- The Corruption of Foreign Public Officials Act (CFPOA) criminalizes foreign bribery committed anywhere in the world by a Canadian citizen, permanent resident, or a corporation, company, firm or partnership incorporated, formed or otherwise organized under any Canadian law. Penalties include unlimited fines, probation, debarment from government contracting, forfeiture of criminal proceeds (corporations), and up to 14 years' imprisonment (individuals).
- Numerous regulatory regimes in Canada have criminal or quasi-criminal powers, including the Competition Act, provincial securities statutes, occupational health and safety acts, and environmental and economic legislation.
- Under the Criminal Code, senior officers may attract personal and corporate criminal liability if he/she is a party to an offence while acting within the scope of their authority, directs others to commit the offence, or, in limited circumstances, fails to take all reasonable measures to stop the offence.
Canada's anti-spam laws (CASL) are some of the most prescriptive and punitive anti-spam laws anywhere in the world.
- CASL prohibits the sending of unsolicited commercial electronic messages. Before sending any promotional or advertising emails, the recipient must have given consent in advance (subject to specific exemptions).
- CASL also requires all messages to include specific disclosures and an unsubscribe mechanism.
- CASL applies to any messages accessed by a computer in Canada; therefore, the residence of the sender is not relevant.
Immigration issues should be considered well in advance whenever a foreign national wishes to enter Canada to do business. Analysis of the person, purpose of entry, and the proposed activities in Canada must be done prior to entry.
- Whether or not a foreign national entering Canada requires a work permit depends on the activities of the person in Canada. "Work" is very broadly defined, so do not assume foreign-based personnel can enter Canada without a work permit, even for short visits.
- If a work permit is required, it is imperative to understand the various options and to prepare strong application materials to support the immigration status being sought.
- Personnel who have criminal records may be inadmissible to Canada, depending on the nature of the conviction.
- The business structure used may affect the work permit options available.
Foreign companies wishing to advertise their goods and services in Canada need to be aware of certain unique Canadian requirements.
- All prepackaged products sold in Canada are subject to stringent labelling requirements, including that certain basic information on all products be provided in both English and French. For products sold in Quebec, with limited exceptions, all information on the product and its packaging must be in French (but can be accompanied by another language – such as English).
- The ability to mark goods as "made in Canada" or as a "product of Canada" is subject to strict guidelines.
- Contests and promotions in Canada must be carefully structured, with a number of unique provisions in mind. Lotteries (i.e. schemes that award a prize based on chance alone or require a fee to participate) are illegal under the Criminal Code.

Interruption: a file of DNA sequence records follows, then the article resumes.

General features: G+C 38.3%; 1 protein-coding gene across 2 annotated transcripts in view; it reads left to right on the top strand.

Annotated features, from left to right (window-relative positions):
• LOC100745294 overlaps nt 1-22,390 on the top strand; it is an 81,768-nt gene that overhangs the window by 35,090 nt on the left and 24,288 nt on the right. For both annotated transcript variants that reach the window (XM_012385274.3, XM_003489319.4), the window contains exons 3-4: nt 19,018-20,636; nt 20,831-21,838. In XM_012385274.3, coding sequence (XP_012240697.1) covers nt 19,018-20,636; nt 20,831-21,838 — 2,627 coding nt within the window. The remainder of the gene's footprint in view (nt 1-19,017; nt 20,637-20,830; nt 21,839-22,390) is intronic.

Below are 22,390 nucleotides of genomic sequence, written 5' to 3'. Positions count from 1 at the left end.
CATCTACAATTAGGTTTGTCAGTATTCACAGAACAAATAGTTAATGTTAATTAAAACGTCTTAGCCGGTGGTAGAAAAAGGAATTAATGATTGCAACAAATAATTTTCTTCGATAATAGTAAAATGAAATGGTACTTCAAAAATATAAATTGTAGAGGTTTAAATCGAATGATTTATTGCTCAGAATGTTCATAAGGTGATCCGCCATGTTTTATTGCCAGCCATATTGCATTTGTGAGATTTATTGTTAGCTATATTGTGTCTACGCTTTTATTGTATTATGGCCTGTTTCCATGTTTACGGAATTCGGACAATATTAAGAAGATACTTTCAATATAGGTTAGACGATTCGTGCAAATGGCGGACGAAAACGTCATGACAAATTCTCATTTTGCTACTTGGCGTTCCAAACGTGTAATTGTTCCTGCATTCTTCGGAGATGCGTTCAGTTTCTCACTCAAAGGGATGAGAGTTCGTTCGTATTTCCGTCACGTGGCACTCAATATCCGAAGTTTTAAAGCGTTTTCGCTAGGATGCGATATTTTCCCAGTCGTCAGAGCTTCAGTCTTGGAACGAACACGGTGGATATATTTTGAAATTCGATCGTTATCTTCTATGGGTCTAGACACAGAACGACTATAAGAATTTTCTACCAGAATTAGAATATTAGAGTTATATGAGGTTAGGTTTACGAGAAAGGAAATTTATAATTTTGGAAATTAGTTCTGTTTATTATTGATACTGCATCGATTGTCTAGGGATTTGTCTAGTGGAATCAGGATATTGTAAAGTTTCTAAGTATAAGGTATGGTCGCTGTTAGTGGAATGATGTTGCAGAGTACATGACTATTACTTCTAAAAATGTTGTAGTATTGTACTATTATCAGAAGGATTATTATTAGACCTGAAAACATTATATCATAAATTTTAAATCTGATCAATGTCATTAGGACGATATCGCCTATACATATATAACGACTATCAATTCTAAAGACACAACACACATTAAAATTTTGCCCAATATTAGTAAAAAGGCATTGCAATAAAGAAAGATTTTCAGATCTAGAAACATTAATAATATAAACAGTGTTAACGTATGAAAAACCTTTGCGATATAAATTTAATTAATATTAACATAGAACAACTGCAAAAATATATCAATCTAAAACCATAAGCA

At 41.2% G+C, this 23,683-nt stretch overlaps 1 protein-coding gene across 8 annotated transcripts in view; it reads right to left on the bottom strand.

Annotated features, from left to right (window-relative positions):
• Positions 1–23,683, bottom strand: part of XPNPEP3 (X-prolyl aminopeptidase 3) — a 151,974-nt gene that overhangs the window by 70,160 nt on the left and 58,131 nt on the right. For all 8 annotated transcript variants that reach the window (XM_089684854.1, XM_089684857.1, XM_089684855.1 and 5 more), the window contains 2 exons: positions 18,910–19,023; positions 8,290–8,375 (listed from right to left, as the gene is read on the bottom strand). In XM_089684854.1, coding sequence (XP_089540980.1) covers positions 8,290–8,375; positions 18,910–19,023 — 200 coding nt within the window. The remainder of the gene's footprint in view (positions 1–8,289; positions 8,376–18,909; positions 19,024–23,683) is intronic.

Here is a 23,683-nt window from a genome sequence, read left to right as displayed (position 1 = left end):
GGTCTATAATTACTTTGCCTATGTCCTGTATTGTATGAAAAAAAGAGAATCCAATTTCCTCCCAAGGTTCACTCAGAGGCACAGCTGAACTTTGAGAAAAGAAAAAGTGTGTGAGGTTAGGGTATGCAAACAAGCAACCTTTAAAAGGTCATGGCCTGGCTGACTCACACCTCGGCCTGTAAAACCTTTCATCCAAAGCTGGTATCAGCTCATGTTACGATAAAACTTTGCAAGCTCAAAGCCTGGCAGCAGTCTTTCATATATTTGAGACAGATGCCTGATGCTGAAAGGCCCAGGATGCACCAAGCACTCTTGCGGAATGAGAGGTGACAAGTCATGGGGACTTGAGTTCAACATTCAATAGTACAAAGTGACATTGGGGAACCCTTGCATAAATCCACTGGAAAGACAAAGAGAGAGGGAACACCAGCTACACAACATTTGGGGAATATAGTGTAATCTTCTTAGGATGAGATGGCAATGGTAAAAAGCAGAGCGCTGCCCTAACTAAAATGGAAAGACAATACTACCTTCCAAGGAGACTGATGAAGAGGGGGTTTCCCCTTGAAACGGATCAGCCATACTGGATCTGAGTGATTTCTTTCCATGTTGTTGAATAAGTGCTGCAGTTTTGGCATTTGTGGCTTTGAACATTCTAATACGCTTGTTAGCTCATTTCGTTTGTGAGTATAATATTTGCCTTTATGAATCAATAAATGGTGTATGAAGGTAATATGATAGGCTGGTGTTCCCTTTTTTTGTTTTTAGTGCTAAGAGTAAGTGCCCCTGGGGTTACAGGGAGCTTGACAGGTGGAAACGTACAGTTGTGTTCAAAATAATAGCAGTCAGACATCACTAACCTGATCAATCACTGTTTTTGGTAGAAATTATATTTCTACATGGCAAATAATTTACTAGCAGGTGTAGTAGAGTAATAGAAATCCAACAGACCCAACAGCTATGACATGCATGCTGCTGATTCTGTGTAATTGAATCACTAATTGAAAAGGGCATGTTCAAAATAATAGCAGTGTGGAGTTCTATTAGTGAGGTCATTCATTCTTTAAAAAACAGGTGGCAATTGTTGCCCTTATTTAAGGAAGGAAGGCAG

Competition is regulated in Canada by the federal Competition Act. The Competition Bureau administers and enforces the Competition Act.
- The Competition Act applies to both domestic and foreign entities doing business in Canada.
- The Competition Bureau may challenge any merger or acquisition before completion and for one year following completion, except where it has issued an advance ruling certificate.
- Investors must provide advance notice of a proposed transaction if certain transaction and party-size thresholds are exceeded.
- The Competition Act prohibits hard core cartel conduct e.g. agreements between competitors to fix prices, allocate market or customers or markets, restrict output, and big rigging, which can result in severe monetary penalties and/or imprisonment.
- Certain other conduct, including price maintenance, refusal to deal, tied selling, exclusive dealing, vertical market restriction, non-hardcore cartel agreements between competitors, and practices that could constitute an abuse of dominance, is presumptively lawful but civilly reviewable based on "effects on competition" test.
Foreign investment in Canada is regulated by the federal Investment Canada Act (ICA). The purpose of the ICA is to encourage foreign investment on terms that are of "net benefit to Canada".
- Acquisition (direct or indirect) of control of an existing Canadian business, or establishment of a new Canadian business by a foreign investor is subject to notification or review.
- Foreign investment in Canada is reviewable typically only when a Canadian business is being acquired. Establishment of a new Canadian business can also be reviewable if there are reasonable grounds to believe that the investment could be injurious to national security, or the investment falls within specific business activities, such as cultural businesses.
- If an investment is reviewable, detailed information must be submitted to the Canadian government, which will determine whether the proposed investment is likely to be of net benefit to Canada.
- Any foreign investment that "could be injurious to national security" may be reviewed by the Canadian government and, without giving reasons, the Canadian government may prohibit proposed investments by non-Canadians, impose conditions on foreign investments, or require divestiture of completed investments.
- Particular industry sectors, such as telecommunications, financial services and broadcasting, are subject to additional laws that regulate foreign investment.
If your business includes the cross-border movement of goods, it is important to understand Canada's international trade regime.